Here’s a purrfect solution to your friend’s pawsitive cat addiction

If you don't know how to deal with your friend's Internet cat addiction, read this. 


Published Apr 16, 2012   Updated Jun 2, 2021, 6:31 pm CDT

Got a problem on the Internet? The Internet Guy tells you what it is. With two novels he can’t sell, a screenplay he’d like to show you, and some  “sinister monkey” art that would look great over your sofa, Rick Polito dishes advice with a big spoon.

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Dear Internet Guy,

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My friend keeps sending me pictures of cute kittens. It started with that keyboard cat five years ago and that was funny for all of five seconds but now I’m getting some LOLcats link in my email every day. Three quarters of her Facebook updates are pictures of her kitten. I like her but I find myself avoiding her, online and in person.

-Frustrated with the Felines,

Dear Frustrated,

I feel your pain. I’ve been allergic to cats all my life but my response to the cute cat thing is stronger. My eyes don’t go red but I feel this overwhelming urge to wretch. But the cat thing is obviously working for somebody.  Icanhascheezburger gets something like six quadrillion hits a day. From the stats, it would appear dead people are coming back from the grave to download cute cat pics because the 7 billion of us on the planet couldn’t possibly keep up.

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For some background, people started keep cats as pets as long ago as 8,000 years. Opinion varies on whether they have been “domesticated” as feline aloofness is often mistaken for intelligence when it’s really just a crippled operating system. Cats look aloof because they lack the brainpower to do much more than lick themselves and shit in litter boxes.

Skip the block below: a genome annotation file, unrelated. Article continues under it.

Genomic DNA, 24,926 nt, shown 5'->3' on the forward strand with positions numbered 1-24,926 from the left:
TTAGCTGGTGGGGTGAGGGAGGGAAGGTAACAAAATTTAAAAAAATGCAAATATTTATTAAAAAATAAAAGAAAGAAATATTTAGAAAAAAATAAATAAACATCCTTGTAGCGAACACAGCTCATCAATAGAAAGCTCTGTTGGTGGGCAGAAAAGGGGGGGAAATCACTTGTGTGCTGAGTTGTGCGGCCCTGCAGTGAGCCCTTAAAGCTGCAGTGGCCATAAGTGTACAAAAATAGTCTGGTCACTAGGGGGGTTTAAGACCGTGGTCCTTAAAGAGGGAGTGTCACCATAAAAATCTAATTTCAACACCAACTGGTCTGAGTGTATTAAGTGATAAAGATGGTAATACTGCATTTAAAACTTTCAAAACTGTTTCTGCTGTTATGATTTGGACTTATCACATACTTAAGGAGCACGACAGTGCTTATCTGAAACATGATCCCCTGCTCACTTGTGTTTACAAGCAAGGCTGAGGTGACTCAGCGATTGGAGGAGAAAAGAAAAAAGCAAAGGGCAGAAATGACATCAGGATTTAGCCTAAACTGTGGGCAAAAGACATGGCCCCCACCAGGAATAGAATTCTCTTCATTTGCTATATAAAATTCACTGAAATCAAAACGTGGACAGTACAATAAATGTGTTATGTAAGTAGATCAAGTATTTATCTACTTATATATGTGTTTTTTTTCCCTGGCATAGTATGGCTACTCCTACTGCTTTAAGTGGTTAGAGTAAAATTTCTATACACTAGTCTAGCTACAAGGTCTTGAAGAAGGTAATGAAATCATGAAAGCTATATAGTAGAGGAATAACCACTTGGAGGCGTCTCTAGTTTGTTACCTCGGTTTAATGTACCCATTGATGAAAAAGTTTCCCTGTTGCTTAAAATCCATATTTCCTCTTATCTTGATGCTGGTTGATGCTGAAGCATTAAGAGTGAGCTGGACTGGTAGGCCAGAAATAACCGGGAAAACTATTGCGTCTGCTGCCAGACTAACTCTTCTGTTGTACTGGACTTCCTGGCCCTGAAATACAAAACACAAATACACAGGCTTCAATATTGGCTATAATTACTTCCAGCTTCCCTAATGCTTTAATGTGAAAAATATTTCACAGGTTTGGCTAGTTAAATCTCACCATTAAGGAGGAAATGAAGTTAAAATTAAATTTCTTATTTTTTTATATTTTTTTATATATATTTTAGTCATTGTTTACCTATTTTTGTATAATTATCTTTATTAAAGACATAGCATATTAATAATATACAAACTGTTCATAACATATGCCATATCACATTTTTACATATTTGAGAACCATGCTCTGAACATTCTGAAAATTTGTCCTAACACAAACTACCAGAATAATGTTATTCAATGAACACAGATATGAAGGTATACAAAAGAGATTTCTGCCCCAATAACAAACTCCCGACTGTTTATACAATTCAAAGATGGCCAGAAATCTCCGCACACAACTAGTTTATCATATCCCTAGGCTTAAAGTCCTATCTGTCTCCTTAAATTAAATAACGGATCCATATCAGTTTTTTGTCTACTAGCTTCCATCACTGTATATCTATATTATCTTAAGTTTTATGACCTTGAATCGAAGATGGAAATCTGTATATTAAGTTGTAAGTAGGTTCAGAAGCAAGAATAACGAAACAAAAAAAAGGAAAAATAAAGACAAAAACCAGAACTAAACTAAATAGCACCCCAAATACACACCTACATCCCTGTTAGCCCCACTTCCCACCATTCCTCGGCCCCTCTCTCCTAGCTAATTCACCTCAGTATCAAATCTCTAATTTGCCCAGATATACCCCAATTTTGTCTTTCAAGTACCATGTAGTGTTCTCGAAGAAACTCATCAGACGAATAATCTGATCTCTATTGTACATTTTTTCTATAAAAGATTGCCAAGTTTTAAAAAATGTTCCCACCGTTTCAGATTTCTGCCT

Cat have shown up in art since at least the time of Ancient Egyptians but not annoyingly so until the 1970s, when the “Hang In There Baby!” posters started outselling day-glo hippie posters you had to be high to totally get, man. But “Hang In There Baby,” could be avoided. You just didn’t go in your mom’s sewing room.
What do you do about cute cats on the Internet? Don’t look at them. You’re already doing that. Keep it up. But ask your friend how she’s doing. Start real email conversations. Ask her opinion on whether the Ron Paul campaign is just performance art, or if the Boys II Men reunion tour should be Men II Men at this point?
If she persists, go to her house and scratch up her sofa. Better yet, leave a hairball in her sink.

Is there something wrong on the Internet? Or just with you? Either way, Rick Polito will gladly pretend to care. Email [email protected]

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Photo from the George Eastman House Collection


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*First Published: Apr 16, 2012, 9:00 am CDT